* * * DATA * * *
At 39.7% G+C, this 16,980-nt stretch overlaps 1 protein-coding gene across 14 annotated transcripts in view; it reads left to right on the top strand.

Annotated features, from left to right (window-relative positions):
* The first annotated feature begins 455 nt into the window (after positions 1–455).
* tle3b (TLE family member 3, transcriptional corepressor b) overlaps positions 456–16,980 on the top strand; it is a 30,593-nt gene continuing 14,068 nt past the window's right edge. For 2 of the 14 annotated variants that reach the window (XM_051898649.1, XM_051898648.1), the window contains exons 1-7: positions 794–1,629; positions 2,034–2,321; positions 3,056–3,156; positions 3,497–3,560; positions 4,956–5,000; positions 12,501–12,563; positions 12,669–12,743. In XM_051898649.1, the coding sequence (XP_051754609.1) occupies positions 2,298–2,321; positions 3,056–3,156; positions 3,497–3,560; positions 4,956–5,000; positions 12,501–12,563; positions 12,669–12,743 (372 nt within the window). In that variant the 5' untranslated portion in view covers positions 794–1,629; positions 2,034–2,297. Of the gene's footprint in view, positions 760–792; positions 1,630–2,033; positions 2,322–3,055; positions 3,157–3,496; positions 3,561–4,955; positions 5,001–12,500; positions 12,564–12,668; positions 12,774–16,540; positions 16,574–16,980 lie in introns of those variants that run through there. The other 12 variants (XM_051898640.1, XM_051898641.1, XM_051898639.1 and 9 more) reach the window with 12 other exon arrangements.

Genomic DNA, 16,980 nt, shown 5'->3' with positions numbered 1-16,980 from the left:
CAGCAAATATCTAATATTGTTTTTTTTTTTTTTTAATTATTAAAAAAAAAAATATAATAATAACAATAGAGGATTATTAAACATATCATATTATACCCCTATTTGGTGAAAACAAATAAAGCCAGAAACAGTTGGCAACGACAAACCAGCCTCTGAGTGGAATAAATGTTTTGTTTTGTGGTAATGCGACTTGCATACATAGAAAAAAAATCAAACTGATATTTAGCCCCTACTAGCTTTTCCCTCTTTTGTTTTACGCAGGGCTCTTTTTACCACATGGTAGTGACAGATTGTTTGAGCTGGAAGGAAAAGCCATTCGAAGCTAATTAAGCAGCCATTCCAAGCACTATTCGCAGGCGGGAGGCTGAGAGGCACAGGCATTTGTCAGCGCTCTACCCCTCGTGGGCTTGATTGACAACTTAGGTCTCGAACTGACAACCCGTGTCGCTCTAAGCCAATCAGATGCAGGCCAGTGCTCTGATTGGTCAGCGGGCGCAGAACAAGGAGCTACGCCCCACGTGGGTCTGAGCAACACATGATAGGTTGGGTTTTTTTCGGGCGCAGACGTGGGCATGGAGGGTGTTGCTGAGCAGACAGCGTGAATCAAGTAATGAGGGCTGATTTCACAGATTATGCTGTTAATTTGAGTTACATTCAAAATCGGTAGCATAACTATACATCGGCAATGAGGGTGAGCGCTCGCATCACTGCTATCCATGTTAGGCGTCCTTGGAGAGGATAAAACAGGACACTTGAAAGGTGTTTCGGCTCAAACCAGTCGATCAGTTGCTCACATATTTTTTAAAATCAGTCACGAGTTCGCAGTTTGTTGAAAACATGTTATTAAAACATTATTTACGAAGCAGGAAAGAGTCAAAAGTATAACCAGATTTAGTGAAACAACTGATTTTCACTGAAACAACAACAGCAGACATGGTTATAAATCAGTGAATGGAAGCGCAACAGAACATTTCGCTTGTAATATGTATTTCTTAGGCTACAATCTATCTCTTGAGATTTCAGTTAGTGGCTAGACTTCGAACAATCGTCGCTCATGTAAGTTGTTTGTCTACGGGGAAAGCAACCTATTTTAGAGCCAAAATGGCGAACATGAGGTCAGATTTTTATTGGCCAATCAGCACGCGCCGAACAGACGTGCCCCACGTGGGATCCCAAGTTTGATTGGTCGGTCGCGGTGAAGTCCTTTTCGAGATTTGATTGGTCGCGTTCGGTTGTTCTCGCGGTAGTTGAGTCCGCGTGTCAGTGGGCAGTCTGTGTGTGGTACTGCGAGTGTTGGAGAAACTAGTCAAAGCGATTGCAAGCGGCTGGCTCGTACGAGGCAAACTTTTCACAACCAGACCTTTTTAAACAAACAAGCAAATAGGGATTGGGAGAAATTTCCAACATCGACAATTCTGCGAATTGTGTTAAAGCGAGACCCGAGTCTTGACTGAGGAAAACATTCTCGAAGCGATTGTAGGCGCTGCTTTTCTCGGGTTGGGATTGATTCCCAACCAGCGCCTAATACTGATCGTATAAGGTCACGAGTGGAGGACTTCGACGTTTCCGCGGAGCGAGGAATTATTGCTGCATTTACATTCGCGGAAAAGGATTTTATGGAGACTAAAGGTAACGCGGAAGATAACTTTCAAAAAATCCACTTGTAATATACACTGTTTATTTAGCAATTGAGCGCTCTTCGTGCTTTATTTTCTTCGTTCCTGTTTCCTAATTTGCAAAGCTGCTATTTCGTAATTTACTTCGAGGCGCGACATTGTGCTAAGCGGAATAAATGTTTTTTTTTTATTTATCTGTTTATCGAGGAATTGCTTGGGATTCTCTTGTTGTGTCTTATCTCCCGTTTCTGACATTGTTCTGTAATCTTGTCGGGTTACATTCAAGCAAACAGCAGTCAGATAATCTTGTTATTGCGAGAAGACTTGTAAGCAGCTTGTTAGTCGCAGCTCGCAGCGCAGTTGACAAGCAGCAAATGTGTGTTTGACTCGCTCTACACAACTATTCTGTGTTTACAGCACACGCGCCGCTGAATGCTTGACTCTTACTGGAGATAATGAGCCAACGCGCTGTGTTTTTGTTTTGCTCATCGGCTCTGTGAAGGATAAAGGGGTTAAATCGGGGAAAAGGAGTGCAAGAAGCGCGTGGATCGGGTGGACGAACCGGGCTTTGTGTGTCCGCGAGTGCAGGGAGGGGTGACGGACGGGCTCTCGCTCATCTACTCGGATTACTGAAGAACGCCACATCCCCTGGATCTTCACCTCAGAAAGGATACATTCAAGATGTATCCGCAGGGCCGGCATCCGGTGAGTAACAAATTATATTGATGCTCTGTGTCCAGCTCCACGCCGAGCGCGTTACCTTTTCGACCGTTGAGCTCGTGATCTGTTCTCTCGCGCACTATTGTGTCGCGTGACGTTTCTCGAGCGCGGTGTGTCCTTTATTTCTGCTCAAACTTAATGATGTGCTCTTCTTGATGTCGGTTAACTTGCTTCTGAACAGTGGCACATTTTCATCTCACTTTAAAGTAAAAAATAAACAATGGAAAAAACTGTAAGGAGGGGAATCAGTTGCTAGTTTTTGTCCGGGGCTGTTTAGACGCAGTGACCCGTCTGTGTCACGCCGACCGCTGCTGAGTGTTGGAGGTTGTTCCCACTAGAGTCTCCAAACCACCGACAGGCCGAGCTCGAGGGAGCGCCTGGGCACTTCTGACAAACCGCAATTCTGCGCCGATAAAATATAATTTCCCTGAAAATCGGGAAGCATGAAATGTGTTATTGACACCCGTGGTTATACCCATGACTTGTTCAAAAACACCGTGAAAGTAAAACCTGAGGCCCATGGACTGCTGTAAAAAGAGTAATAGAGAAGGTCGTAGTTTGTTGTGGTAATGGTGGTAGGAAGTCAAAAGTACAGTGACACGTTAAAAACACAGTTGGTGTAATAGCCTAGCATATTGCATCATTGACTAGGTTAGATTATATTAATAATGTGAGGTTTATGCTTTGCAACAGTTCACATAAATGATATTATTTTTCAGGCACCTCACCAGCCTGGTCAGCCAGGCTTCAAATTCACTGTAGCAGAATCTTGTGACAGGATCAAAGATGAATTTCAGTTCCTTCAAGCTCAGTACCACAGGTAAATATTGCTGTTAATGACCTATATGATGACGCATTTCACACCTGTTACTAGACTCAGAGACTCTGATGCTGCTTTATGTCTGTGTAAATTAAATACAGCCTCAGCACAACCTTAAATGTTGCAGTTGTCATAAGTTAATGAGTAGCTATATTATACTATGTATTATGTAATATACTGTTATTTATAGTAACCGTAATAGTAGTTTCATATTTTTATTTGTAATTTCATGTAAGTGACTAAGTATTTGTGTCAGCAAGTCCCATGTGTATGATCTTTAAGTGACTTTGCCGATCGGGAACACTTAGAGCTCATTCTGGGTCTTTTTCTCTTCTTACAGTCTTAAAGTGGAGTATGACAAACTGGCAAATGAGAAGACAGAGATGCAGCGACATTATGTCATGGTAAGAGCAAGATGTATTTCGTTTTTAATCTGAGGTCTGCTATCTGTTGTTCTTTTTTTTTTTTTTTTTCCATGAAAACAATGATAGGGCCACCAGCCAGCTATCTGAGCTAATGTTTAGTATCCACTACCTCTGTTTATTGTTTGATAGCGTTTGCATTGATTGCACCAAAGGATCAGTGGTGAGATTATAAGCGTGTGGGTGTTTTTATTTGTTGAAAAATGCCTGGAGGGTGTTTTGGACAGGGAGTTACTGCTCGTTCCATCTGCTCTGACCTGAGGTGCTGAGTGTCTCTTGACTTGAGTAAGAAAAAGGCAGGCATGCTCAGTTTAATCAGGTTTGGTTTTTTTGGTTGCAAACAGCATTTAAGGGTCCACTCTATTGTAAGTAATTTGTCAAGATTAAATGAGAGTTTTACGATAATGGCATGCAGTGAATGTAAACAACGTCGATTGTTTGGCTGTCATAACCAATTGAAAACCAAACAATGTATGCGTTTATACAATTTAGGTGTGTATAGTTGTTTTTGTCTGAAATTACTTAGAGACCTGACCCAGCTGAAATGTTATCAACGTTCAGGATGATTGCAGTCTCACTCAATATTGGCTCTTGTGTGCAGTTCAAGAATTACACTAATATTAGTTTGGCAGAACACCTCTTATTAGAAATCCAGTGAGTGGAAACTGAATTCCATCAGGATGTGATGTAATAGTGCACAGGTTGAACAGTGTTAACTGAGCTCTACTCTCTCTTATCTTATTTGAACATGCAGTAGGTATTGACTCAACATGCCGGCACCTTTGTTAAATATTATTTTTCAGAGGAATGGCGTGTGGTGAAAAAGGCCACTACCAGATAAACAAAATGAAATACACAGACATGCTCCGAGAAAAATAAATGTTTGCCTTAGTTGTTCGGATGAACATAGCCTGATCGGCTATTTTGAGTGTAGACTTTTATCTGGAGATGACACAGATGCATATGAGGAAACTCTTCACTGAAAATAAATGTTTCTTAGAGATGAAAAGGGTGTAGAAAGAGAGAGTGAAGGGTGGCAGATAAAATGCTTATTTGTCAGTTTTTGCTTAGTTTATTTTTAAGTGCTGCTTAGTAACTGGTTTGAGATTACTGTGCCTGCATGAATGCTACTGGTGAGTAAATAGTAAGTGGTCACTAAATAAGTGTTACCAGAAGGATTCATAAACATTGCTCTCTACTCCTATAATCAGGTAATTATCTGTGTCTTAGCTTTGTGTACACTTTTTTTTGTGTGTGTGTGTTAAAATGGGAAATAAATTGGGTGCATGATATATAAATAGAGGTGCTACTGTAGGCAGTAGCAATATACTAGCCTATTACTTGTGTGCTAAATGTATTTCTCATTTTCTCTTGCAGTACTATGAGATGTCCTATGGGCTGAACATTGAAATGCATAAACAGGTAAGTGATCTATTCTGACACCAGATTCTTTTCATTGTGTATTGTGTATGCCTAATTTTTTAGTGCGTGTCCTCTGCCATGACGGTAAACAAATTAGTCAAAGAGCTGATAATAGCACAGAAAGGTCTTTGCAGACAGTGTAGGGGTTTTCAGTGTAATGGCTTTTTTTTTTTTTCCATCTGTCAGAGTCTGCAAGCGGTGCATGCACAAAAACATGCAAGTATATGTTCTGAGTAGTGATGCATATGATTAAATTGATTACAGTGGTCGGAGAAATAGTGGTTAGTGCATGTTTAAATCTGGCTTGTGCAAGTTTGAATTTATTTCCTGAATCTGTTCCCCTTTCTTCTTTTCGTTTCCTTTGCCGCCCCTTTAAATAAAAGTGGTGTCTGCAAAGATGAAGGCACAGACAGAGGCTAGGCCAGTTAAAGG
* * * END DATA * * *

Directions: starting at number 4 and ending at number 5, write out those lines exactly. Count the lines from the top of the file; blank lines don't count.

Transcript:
* tle3b (TLE family member 3, transcriptional corepressor b) overlaps positions 456–16,980 on the top strand; it is a 30,593-nt gene continuing 14,068 nt past the window's right edge. For 2 of the 14 annotated variants that reach the window (XM_051898649.1, XM_051898648.1), the window contains exons 1-7: positions 794–1,629; positions 2,034–2,321; positions 3,056–3,156; positions 3,497–3,560; positions 4,956–5,000; positions 12,501–12,563; positions 12,669–12,743. In XM_051898649.1, the coding sequence (XP_051754609.1) occupies positions 2,298–2,321; positions 3,056–3,156; positions 3,497–3,560; positions 4,956–5,000; positions 12,501–12,563; positions 12,669–12,743 (372 nt within the window). In that variant the 5' untranslated portion in view covers positions 794–1,629; positions 2,034–2,297. Of the gene's footprint in view, positions 760–792; positions 1,630–2,033; positions 2,322–3,055; positions 3,157–3,496; positions 3,561–4,955; positions 5,001–12,500; positions 12,564–12,668; positions 12,774–16,540; positions 16,574–16,980 lie in introns of those variants that run through there. The other 12 variants (XM_051898640.1, XM_051898641.1, XM_051898639.1 and 9 more) reach the window with 12 other exon arrangements.

Genomic DNA, 16,980 nt, shown 5'->3' with positions numbered 1-16,980 from the left: